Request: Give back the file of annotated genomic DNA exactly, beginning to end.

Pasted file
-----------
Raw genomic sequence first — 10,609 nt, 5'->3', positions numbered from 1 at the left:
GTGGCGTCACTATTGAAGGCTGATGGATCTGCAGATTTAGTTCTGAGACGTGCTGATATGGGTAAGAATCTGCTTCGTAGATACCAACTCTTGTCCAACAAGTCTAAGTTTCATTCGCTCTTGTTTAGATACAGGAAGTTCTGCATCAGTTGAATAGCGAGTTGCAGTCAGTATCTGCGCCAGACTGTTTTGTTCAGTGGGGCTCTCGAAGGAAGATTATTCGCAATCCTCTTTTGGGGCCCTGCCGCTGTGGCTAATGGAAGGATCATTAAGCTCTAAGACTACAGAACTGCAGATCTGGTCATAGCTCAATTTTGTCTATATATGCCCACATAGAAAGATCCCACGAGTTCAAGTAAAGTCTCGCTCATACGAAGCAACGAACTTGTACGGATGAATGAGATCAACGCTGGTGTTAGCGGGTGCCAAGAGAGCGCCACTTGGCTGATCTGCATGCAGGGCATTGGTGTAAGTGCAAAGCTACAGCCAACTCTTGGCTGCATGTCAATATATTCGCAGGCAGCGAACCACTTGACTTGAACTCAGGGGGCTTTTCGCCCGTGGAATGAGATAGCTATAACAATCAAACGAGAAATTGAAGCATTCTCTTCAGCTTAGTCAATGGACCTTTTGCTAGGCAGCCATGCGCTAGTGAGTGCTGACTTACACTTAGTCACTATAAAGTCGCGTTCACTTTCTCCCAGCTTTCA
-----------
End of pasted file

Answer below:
Raw genomic sequence first — 10,609 nt, 5'->3', positions numbered from 1 at the left:
GTGGCGTCACTATTGAAGGCTGATGGATCTGCAGATTTAGTTCTGAGACGTGCTGATATGGGTAAGAATCTGCTTCGTAGATACCAACTCTTGTCCAACAAGTCTAAGTTTCATTCGCTCTTGTTTAGATACAGGAAGTTCTGCATCAGTTGAATAGCGAGTTGCAGTCAGTATCTGCGCCAGACTGTTTTGTTCAGTGGGGCTCTCGAAGGAAGATTATTCGCAATCCTCTTTTGGGGCCCTGCCGCTGTGGCTAATGGAAGGATCATTAAGCTCTAAGACTACAGAACTGCAGATCTGGTCATAGCTCAATTTTGTCTATATATGCCCACATAGAAAGATCCCACGAGTTCAAGTAAAGTCTCGCTCATACGAAGCAACGAACTTGTACGGATGAATGAGATCAACGCTGGTGTTAGCGGGTGCCAAGAGAGCGCCACTTGGCTGATCTGCATGCAGGGCATTGGTGTAAGTGCAAAGCTACAGCCAACTCTTGGCTGCATGTCAATATATTCGCAGGCAGCGAACCACTTGACTTGAACTCAGGGGGCTTTTCGCCCGTGGAATGAGATAGCTATAACAATCAAACGAGAAATTGAAGCATTCTCTTCAGCTTAGTCAATGGACCTTTTGCTAGGCAGCCATGCGCTAGTGAGTGCTGACTTACACTTAGTCACTATAAAGTCGCGTTCACTTTCTCCCAGCTTTCA